COMPARATIVE STUDY
JOURNAL ARTICLE

Dosimetric comparison of stereotactic body radiotherapy using 4D CT and multiphase CT images for treatment planning of lung cancer: evaluation of the impact on daily dose coverage

Lu Wang, Shelly Hayes, Kamen Paskalev, Lihui Jin, Mark K Buyyounouski, Charlie C-M Ma, Steve Feigenberg
Radiotherapy and Oncology 2009, 91 (3): 314-24
19111362

PURPOSE: To investigate the dosimetric impact of using 4D CT and multiphase (helical) CT images for treatment planning target definition and the daily target coverage in hypofractionated stereotactic body radiotherapy (SBRT) of lung cancer.

MATERIALS AND METHODS: For 10 consecutive patients treated with SBRT, a set of 4D CT images and three sets of multiphase helical CT scans, taken during free-breathing, end-inspiration and end-expiration breath-hold, were obtained. Three separate planning target volumes (PTVs) were created from these image sets. A PTV(4D) was created from the maximum intensity projection (MIP) reconstructed 4D images by adding a 3mm margin to the internal target volume (ITV). A PTV(3CT) was created by generating ITV from gross target volumes (GTVs) contoured from the three multiphase images. Finally, a third conventional PTV (denoted PTV(conv)) was created by adding 5mm in the axial direction and 10mm in the longitudinal direction to the GTV (in this work, GTV=CTV=clinical target volume) generated from free-breathing helical CT scans. Treatment planning was performed based on PTV(4D) (denoted as Plan-1), and the plan was adopted for PTV(3CT) and PTV(conv) to form Plan-2 and Plan-3, respectively, by superimposing "Plan-1" onto the helical free-breathing CT data set using modified beam apertures that conformed to either PTV(3CT) or PTV(conv). We first studied the impact of PTV design on treatment planning by evaluating the dosimetry of the three PTVs under the three plans, respectively. Then we examined the effect of the PTV designs on the daily target coverage by utilizing pre-treatment localization CT (CT-on-rails) images for daily GTV contouring and dose recalculation. The changes in the dose parameters of D(95) and D(99) (the dose received by 95% and 99% of the target volume, respectively), and the V(p) (the volume receiving the prescription dose) of the daily GTVs were compared under the three plans before and after setup error correction.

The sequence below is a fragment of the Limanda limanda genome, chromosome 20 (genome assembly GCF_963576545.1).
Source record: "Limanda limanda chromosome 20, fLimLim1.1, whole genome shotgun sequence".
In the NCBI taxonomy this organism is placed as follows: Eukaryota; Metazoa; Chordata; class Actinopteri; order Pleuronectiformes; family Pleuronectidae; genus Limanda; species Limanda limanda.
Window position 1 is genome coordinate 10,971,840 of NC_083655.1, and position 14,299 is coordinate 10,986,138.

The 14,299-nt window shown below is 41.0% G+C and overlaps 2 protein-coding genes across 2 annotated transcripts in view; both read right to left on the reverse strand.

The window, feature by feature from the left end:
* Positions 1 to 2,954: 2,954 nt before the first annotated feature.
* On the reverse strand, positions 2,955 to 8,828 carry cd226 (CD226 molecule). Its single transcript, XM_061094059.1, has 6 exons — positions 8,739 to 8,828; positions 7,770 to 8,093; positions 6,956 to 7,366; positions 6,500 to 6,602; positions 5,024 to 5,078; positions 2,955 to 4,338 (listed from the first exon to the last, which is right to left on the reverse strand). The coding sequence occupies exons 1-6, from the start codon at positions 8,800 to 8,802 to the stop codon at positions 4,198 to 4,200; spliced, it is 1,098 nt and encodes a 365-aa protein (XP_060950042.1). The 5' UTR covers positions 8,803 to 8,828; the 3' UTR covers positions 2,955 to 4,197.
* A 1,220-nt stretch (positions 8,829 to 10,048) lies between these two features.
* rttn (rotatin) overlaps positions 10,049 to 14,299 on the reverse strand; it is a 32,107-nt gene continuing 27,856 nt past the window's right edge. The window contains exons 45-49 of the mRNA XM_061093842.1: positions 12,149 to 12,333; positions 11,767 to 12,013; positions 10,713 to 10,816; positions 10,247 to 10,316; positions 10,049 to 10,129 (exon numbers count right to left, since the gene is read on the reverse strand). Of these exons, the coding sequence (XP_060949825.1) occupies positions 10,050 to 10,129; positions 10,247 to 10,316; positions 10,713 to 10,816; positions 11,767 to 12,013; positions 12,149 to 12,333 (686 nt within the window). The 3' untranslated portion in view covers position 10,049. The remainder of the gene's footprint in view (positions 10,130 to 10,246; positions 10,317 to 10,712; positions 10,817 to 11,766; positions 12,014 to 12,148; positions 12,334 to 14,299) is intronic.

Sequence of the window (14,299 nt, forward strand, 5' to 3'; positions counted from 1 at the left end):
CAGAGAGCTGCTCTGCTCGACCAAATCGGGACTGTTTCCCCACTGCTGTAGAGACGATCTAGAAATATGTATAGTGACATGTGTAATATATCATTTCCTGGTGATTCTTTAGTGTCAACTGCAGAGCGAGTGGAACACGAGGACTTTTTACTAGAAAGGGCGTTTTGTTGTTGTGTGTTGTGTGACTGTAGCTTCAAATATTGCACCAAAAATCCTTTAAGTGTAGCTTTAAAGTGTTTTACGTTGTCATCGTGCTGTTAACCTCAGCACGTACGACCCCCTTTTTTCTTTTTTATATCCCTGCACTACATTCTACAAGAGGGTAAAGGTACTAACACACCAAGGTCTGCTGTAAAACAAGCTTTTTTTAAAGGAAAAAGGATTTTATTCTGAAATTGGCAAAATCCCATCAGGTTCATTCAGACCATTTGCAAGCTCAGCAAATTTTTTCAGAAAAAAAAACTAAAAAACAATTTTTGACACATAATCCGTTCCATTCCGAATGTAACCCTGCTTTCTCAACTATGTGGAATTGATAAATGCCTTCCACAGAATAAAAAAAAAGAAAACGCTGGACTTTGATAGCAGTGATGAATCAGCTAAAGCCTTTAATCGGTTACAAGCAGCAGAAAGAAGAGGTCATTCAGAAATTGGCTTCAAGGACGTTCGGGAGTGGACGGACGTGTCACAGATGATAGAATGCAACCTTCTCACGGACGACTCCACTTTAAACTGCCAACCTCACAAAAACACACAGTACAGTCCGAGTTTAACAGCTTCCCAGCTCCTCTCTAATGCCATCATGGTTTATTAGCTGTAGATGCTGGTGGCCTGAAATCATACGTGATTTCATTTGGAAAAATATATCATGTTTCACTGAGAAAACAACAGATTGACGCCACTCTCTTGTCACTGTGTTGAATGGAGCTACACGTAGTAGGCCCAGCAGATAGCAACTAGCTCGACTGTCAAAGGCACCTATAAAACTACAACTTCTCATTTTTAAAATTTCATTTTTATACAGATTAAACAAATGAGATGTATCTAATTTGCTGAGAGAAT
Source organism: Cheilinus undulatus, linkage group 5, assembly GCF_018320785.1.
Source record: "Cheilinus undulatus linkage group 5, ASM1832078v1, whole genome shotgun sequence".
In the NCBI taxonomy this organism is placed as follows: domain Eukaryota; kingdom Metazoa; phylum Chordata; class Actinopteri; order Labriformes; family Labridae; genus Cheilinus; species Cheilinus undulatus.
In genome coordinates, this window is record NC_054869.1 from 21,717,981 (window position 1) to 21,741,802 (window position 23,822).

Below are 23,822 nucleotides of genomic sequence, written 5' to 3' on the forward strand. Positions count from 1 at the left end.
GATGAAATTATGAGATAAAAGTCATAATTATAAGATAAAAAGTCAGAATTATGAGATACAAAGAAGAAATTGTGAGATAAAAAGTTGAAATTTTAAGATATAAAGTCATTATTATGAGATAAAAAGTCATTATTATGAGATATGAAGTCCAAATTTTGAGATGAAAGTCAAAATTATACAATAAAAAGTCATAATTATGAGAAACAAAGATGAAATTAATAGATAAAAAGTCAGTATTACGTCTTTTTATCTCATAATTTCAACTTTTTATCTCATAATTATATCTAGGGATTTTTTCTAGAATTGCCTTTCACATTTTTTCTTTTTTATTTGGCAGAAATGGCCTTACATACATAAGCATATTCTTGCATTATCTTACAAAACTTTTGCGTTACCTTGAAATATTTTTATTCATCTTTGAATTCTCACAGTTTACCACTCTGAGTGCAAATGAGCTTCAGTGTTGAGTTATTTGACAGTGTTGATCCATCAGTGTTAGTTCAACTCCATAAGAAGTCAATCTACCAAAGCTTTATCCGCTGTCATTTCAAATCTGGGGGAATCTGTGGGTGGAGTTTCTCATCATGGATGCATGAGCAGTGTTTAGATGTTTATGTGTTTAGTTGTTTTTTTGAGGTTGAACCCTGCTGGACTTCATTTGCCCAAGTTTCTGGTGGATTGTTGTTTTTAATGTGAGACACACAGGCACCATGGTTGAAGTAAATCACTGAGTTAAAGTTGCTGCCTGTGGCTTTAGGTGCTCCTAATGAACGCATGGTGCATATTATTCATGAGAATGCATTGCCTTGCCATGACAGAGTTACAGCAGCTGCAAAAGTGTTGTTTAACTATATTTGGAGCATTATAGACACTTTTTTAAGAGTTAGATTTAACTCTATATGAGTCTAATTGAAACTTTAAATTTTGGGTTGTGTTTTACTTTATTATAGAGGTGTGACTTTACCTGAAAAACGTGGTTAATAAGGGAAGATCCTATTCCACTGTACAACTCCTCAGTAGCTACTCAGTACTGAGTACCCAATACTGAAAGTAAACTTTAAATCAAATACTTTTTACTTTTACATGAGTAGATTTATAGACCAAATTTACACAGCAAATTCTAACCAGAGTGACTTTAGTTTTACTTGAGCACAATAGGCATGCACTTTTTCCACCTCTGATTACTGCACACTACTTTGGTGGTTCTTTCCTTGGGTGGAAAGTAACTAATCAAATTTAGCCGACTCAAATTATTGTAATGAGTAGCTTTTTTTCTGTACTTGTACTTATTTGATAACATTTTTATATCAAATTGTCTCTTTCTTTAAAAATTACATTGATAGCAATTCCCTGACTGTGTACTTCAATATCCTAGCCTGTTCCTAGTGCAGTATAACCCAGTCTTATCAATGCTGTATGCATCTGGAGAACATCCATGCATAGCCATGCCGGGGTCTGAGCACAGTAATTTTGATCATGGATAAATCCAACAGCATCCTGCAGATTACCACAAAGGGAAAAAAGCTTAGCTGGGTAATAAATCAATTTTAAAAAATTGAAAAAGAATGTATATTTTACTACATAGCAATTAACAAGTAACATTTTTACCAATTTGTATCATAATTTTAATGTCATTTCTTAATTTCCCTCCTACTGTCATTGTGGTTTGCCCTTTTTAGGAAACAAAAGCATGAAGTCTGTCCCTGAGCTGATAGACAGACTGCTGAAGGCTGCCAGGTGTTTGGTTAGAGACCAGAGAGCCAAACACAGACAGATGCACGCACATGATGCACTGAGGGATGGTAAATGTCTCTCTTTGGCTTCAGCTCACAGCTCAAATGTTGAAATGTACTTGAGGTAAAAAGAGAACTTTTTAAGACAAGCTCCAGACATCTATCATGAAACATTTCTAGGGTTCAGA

RESULTS: For all 10 patients, we found that the PTV(4D) consistently resulted in the smallest volumes compared with the other PTV's (p=0.005). In general, the plans generated based PTV(3CT) could provide reasonably good coverage for PTV(4D), while the reverse can only achieve 90% of the planned values for PTV(3CT). The coverage of both PTV(4D) and PTV(3CT) in Plan-3 generally reserves the original planned values in terms of D(95), D(99), and V(p,) with the average ratios of 0.996, 0.977, and 0.977, respectively, for PTV(3CT), and 1.025, 1.025, and 1.0, respectively, for PTV(4D). However, it increased the dose significantly to normal lung tissue. Additionally, the plans generated using the PTV(4D) presented an equivalent daily target coverage compared to the plans generated using the PTV(3CT) (p=0.953) and PTV(conv) (p=0.773) after setup error correction. Consequently, this minimized the dose to the surrounding normal lung.

CONCLUSION: Compared to the conventional approach using helical images for target definition, 4D CT and multiphase 3D CT have the advantage to provide patient-specific tumor motion information, based on which such designed PTVs could ensure daily target coverage. 4D CT-based treatment planning further reduces the amount of normal lung being irradiated while still providing a good target coverage when image guidance is used.

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